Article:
Alabama fails welfare test

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Destiny Hosmer

Staff Writer

Cassie Gibbs

News Editor

Alabama has scored an ‘F’ on the 2015 Welfare Reform Report Card, ranking 45th out of the 50 states.

The report card, created by the Heartland Institute of Chicago, graded each state on their welfare reform policies based on five major categories. The Heartland Institute is an independent national nonprofit research organization.

The report card’s five categories are work requirements, cash diversion, service integration, time limits and sanctions.

Alabama scored an ‘A’ in work requirements, an ‘F’ in cash diversion, a ‘C’ in service integration, a ‘D’ in time limits and an ‘F’ in sanctions, leading to an overall grade of ‘F.’

States earning ‘F’s’ on the report card included Missouri, Georgia, Massachusetts, Oregon, Rhode Island, Vermont and Alabama.

According to the report card, in 2013 Alabama received $82,880,292 in TANF funds block granted by the federal government.

The average amount of benefits per recipient is $4,360.

In 2014, there were 38,044 TANF recipients and in 2013 there were only 5,352 welfare employees.

The Personal Responsibility and Work Opportunity Reconciliation Act of 1996 ended the Aid to Families with Dependent Children program and created the Temporary Assistance for Needy Families Program.

William Davis, the director of Pike County’s department of human resources, said that the program was created to help families with financial issues.

“It (TANF) is meant to enhance families’ well-being and move to being self-sufficient.”

TANF benefits are intended to supplement a family’s earned and unearned income and can be used to purchase clothing, food, medication and pay for housing and utility costs.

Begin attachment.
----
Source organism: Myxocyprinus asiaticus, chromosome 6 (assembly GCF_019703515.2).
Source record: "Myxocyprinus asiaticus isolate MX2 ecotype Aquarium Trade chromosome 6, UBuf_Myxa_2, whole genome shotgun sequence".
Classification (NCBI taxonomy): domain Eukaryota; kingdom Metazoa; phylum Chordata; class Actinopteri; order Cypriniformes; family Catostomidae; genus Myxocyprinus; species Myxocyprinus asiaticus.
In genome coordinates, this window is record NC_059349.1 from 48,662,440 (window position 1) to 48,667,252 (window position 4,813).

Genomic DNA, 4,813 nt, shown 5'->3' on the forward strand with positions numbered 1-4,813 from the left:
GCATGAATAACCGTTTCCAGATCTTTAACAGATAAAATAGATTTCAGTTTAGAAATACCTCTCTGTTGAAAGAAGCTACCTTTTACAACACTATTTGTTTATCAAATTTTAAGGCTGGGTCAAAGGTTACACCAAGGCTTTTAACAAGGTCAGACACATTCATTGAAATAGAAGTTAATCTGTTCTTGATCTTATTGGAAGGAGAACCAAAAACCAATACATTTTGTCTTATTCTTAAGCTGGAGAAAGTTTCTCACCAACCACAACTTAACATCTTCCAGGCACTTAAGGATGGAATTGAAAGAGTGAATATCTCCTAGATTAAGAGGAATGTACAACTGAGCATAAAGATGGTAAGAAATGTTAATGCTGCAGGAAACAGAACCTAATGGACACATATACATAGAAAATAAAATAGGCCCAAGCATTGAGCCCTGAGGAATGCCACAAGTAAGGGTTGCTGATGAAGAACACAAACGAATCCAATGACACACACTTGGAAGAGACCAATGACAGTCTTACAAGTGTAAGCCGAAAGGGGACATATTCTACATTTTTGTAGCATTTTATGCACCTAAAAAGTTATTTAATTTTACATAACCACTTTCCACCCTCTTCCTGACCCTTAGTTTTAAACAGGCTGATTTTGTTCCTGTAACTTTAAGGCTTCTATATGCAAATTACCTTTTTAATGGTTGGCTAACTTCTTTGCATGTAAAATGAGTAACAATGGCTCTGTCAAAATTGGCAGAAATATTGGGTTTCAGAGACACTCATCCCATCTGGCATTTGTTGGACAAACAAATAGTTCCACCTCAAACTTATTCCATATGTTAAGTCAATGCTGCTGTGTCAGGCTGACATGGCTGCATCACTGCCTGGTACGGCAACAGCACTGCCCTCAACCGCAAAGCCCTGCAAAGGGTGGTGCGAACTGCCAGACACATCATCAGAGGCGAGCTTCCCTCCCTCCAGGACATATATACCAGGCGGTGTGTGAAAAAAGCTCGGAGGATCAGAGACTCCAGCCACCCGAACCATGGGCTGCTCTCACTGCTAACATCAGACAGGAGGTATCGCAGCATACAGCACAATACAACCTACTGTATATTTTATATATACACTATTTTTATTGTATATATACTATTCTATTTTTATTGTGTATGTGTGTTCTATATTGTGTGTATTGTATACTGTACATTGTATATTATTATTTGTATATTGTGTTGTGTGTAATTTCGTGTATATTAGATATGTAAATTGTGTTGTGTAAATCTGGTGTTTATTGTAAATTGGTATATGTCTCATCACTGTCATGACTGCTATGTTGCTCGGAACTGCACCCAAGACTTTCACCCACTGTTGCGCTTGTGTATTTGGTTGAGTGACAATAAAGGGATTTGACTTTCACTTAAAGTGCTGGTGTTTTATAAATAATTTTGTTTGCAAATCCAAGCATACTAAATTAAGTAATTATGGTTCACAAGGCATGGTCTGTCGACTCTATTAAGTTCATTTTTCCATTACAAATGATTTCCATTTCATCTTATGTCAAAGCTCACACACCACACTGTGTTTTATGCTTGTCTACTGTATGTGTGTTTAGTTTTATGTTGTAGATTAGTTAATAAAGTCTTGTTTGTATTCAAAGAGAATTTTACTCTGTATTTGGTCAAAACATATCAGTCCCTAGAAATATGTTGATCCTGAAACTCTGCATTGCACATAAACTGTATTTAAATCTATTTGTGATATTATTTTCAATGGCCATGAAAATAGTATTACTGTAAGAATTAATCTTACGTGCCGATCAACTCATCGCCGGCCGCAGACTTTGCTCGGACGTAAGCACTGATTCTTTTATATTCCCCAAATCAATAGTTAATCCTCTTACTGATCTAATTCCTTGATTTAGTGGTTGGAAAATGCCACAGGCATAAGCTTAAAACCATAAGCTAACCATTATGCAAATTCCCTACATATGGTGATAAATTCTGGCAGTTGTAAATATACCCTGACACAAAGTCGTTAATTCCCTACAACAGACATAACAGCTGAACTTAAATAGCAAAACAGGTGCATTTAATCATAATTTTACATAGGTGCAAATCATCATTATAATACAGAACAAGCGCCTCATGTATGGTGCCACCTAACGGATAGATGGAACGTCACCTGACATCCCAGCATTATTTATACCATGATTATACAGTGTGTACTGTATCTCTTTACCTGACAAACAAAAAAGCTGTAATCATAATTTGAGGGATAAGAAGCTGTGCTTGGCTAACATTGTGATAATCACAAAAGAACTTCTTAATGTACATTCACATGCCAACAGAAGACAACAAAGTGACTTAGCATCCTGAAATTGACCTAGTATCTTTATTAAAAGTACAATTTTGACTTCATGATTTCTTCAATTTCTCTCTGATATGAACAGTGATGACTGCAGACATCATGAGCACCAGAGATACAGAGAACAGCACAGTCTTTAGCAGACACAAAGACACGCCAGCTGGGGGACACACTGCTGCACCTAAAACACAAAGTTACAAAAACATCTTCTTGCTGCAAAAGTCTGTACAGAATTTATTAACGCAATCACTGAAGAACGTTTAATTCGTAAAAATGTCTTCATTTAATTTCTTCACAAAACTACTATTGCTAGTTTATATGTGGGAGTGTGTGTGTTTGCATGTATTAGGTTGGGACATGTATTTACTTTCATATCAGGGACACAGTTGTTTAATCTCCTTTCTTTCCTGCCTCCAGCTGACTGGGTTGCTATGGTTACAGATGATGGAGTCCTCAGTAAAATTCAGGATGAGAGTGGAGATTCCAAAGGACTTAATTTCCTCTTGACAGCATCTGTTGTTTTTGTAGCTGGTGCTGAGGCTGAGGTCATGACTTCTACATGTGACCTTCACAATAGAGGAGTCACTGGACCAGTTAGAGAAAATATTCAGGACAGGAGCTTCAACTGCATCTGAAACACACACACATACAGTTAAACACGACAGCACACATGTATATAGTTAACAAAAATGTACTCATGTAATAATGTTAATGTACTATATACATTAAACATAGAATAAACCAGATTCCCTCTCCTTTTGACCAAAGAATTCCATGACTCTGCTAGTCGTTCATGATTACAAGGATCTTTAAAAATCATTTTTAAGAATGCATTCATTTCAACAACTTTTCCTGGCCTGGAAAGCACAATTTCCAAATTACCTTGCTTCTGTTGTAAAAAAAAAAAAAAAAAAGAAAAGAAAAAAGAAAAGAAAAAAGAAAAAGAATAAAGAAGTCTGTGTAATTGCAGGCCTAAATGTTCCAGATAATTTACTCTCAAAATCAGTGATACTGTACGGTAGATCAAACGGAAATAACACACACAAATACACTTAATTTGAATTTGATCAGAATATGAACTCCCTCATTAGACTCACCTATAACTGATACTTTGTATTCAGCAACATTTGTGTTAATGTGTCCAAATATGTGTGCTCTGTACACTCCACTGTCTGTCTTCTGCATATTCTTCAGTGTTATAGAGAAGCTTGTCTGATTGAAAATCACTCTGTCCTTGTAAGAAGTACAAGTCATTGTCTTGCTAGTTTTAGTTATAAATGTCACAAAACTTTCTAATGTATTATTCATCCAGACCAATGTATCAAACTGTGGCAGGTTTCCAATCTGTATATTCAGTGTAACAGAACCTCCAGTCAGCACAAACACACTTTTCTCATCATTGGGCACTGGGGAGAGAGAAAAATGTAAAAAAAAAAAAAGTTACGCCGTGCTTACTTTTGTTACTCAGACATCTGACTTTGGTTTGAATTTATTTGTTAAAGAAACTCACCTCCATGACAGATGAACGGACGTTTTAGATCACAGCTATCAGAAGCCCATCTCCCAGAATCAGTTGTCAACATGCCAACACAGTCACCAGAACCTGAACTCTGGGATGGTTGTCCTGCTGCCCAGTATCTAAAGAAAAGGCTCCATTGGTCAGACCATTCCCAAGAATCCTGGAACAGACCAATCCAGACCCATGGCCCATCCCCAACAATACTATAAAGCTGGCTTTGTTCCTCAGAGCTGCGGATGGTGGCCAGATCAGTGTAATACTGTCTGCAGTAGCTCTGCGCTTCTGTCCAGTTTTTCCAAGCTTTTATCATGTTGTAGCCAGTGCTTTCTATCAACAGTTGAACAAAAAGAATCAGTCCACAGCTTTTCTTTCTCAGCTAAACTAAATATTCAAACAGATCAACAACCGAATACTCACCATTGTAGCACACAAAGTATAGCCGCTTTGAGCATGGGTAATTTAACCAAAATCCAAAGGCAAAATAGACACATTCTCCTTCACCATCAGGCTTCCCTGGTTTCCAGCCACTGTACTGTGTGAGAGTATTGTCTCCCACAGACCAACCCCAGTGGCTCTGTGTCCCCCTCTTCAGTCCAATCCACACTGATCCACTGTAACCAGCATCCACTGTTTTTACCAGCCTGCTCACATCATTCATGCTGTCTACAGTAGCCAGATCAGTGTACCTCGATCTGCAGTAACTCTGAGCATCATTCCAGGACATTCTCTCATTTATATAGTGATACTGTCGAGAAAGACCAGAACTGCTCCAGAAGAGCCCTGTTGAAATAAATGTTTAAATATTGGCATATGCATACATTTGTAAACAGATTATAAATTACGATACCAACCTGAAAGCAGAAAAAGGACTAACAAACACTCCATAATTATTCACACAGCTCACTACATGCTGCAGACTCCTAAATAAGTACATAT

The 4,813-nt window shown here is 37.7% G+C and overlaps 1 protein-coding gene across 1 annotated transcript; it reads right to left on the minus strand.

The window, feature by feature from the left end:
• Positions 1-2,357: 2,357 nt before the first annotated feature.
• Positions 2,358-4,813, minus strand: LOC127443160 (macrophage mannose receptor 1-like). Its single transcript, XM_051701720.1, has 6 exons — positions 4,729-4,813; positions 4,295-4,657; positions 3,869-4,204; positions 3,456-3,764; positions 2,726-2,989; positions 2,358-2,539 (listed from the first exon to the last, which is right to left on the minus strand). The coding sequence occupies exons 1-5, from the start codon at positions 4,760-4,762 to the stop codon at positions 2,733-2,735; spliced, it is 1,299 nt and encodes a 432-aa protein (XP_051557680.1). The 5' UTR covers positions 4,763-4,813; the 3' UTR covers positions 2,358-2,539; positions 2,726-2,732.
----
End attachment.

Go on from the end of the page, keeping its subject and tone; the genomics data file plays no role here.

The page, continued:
Following the creation of TANF, each state was then free to experiment with different welfare reform policies in order to assist recipients with becoming financially stable.

Eventual financial stability is the goal of welfare reform.

Pike County DHR houses four major welfare programs that provide TANF benefits.

The Family Assistance program “provides temporary cash assistance to low-income families,” a DHR pamphlet said.

The Personal Responsibility and Work Opportunity Act created a five year limit on receiving Family Assistance benefits.

In Pike County, there are currently 139 active cases in this program.

In 2014, Governor Robert Bentley signed several bills that made the requirements for Alabama welfare recipients stricter.

Among those bills included the requirement that TANF applicants must apply for three jobs before they are able to receive benefits.

According to Davis, there is also a federal regulation that requires 50 percent of the people involved with the Family Assistance programs must have a job or be in a job training program.

“The county is currently at 54 percent,” Davis said.

Food Assistance is also provided to families through human resources.

This program “provides assistance to supplement the food budgets of low income individuals and families,” the pamphlet said.

In February 2015, the county issued around $950,000 in food stamps to approximately 3,500 households.

DHR also provides assistance with child support within the county, collecting and distributing around $200,000 in child support in February 2015.

The Pike County Department of Human Resources is also available for information and referral services.

“If someone comes in here, we’re going to try to help them,” Davis said. “We can contact the appropriate agency needed, provide the appropriate information or even help people register to vote.”

Alabama TANF recipients must apply at their local human resource department and meet a list of technical and financial requirements.

For more information about Pike County’s welfare program, contact the department of human resources at 334-807-6120.

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